Her Story of the Internet

Her Story of the Internet

The history of the internet isn’t just the boy’s club we’ve been made to believe it is. In fact, women contributed to the World Wide Web quite a bit — here’s how.
by Sizakele Nene
08. 10. 2018

Mainstream media would have us believe that all of what we’ve come to know as the internet is a product of the hard work and dedication of an erudite group of men — this isn’t necessarily false, it just excludes the numerous women who also contributed to what has become one of the most valuable inventions yet. Women have always been involved in the inception and ongoing evolution of the digital sphere and the internet at large; and if you’re doubting this, here’s a list of five women who’ve had the greatest impact on the World Wide Web as we know it.

Ada Lovelace

The internet is kind of synonymous with computers, and we can’t talk computers without acknowledging Ms Lovelace. She was researcher and assistant to Charles Babbage, the man now acclaimed for inventing the world’s first computer system. What’s often left unmentioned, is that Lovelace originally came up with the algorithm that this computer would later be based on. She also forged a model she termed “poetical science”, which theorised the way human thought and feelings are formed; which was useful much later in making computers more than just maths machines.

Grace Hopper

During the second World War, Grace Hopper made into the army despite being told she didn’t meet the minimum weight or age requirements. In 1944, she was assigned to a computer research bureau at Harvard University, where her work as a computer scientist peaked. There she created the first compiler, a system that translates source code into a different language, and coined the term ‘bug’ for a computer malfunction.

Stacy Horn

During the era of telephones and BBS (Bulletin Board System), Stacy created one of the first social media community forums called EchoNYC. Using a computer she’d borrowed, from her apartment in New York, Stacy created and ran the system, which garnered a lot of users between 1990 and 1998. Echo still exists, and surprisingly hasn’t changed one bit — it doesn’t use colour, and cannot accommodate picture, audio or video — but its users (mostly in their 50s and 60s) enjoy using it. Stacy’s also the accomplished author of Cyberville: Clicks, Culture and the Creation of an Online Town, a book about her experience in the tech industry during the early 90s.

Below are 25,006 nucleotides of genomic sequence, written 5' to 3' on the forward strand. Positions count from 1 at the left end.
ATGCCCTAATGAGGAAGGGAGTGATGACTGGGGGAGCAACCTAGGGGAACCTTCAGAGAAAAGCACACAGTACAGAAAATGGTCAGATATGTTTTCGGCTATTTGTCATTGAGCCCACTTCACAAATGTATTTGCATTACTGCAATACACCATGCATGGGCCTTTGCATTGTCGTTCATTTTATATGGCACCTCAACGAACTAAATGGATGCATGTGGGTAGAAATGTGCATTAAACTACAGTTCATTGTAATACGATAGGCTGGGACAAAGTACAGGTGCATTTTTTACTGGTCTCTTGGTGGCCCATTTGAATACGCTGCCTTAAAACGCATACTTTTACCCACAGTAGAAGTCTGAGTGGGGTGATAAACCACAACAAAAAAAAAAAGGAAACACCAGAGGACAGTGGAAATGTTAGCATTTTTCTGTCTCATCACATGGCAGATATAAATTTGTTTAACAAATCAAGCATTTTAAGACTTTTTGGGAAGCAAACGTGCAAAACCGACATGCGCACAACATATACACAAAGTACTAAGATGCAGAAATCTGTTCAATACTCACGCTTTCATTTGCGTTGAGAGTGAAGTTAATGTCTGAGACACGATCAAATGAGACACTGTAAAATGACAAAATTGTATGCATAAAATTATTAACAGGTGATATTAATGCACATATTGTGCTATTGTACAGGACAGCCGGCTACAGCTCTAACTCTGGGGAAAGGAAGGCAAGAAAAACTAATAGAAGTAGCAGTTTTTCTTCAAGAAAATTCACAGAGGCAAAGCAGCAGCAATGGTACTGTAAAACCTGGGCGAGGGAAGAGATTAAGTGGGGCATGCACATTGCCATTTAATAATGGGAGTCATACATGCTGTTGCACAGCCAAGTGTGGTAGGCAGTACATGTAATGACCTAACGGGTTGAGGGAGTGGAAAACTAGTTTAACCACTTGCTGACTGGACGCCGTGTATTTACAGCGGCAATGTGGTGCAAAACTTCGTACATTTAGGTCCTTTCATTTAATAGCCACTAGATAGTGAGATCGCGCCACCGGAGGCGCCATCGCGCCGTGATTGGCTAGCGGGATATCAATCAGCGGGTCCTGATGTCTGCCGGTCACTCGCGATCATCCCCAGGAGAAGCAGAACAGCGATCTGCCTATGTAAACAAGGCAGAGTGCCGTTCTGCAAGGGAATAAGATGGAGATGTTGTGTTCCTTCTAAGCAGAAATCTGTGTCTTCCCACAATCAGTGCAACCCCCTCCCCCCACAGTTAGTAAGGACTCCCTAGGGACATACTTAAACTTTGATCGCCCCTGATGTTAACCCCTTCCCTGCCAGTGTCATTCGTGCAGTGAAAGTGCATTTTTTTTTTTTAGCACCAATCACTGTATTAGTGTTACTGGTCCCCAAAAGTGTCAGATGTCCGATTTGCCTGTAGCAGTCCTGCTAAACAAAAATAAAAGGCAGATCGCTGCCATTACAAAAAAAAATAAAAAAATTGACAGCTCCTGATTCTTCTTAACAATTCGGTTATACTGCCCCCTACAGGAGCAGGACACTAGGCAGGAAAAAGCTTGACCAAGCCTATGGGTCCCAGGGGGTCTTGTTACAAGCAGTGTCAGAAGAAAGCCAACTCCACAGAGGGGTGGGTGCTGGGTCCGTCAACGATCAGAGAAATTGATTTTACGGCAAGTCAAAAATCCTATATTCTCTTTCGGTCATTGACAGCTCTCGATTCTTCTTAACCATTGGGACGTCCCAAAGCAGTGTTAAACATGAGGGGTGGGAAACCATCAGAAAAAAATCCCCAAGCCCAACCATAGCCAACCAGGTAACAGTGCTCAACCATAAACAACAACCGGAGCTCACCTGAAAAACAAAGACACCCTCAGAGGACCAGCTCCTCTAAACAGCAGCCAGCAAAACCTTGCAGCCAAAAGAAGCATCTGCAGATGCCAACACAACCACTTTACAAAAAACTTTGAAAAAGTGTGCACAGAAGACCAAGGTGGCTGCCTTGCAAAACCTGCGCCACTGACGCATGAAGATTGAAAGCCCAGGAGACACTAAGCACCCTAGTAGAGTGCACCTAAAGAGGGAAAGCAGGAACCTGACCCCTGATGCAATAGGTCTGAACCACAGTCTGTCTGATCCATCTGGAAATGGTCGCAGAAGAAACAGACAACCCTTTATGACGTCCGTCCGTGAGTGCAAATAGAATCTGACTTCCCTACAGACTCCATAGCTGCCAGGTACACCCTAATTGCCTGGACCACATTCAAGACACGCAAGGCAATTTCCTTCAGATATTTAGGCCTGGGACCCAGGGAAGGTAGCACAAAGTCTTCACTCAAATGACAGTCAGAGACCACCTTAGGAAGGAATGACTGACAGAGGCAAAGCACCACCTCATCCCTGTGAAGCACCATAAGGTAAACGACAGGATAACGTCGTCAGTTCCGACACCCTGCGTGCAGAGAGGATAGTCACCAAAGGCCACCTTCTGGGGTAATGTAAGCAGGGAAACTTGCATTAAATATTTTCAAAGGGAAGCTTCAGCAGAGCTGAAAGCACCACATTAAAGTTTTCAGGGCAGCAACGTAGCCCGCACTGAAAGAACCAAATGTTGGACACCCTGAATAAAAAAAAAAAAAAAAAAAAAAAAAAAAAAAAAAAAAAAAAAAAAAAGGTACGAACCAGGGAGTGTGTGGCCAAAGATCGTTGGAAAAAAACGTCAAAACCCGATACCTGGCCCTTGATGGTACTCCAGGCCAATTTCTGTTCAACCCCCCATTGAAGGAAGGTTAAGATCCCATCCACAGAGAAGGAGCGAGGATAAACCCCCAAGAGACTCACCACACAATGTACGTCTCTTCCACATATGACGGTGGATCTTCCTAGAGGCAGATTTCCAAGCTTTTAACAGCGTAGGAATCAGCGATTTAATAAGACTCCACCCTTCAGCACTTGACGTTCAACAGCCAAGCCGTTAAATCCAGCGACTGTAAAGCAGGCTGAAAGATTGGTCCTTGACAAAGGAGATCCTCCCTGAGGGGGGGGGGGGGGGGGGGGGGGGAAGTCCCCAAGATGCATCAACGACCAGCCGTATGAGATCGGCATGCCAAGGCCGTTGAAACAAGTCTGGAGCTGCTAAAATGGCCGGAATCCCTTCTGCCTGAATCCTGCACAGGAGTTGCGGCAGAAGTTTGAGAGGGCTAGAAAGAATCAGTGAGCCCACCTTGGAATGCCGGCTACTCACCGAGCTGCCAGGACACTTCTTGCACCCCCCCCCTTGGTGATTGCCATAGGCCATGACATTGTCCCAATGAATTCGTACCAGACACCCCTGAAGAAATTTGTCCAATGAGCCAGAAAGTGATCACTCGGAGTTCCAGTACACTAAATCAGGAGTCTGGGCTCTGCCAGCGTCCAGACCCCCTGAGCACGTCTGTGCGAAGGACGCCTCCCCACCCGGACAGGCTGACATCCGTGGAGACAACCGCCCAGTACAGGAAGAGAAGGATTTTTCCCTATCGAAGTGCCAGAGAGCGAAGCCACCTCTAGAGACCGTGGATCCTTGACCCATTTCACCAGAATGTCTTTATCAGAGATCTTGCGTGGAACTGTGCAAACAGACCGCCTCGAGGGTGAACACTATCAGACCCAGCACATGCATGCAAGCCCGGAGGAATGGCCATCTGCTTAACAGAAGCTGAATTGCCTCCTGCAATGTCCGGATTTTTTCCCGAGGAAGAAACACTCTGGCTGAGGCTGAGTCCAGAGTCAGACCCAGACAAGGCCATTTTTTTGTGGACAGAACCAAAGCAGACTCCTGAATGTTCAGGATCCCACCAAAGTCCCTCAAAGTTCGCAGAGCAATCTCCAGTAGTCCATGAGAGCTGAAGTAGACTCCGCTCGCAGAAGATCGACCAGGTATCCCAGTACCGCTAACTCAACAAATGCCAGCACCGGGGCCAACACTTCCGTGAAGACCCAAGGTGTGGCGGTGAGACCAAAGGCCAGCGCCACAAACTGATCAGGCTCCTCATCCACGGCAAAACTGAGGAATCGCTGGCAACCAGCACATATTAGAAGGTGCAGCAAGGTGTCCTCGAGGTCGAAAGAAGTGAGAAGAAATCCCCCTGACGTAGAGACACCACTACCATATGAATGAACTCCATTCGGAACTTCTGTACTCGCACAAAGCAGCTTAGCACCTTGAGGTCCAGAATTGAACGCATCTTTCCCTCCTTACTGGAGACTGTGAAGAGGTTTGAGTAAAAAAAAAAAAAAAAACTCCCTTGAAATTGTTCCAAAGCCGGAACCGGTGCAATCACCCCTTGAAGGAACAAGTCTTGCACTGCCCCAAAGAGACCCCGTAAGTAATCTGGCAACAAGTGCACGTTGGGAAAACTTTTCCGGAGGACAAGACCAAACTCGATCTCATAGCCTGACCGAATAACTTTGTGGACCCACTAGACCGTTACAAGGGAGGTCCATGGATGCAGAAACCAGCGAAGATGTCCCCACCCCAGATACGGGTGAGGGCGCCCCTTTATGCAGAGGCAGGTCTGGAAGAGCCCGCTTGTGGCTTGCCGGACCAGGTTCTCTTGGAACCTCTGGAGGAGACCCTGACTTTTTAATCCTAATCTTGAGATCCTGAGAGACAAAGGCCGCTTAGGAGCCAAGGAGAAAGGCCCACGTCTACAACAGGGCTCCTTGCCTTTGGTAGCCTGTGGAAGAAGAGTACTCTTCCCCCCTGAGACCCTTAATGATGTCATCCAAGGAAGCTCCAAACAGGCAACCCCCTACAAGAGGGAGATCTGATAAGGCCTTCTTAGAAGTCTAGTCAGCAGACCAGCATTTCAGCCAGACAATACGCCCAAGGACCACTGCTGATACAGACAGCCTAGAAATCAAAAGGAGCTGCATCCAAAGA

Marian Croak

In 1982, after graduating from Princeton, Marian Croak began working at Bell Technologies (now AT&T). She invented the VoIP (Voice Over Internet Protocol) system, which basically allows people to make phone calls over the internet rather than using phone network connection. She left AT&T after an astounding 32 years of service in 2014, to work at Google as Vice President of research and development for access strategy and emerging markets.

Heather Hesketh

With the rise of the internet and the subsequent demand for web developers, Heather Hesketh saw, and took full advantage of the opportunity to start the world’s first web design consultancy, Hesketh.com. She landed huge clients like Duke University and Oxford University Press, and her business method was later adopted by other emergent tech consultancies. Hesketh also created Enemielist — a widely used anti-spamming software.

Contrary to what romcom culture would have us believe, women’s interaction with the internet and gadgets isn’t limited to tutorials given by the males in their lives. If anything, women have been innovators and active participants in the growth and change of the digital sphere since its inception, and, with my peers and I as proof, they still are.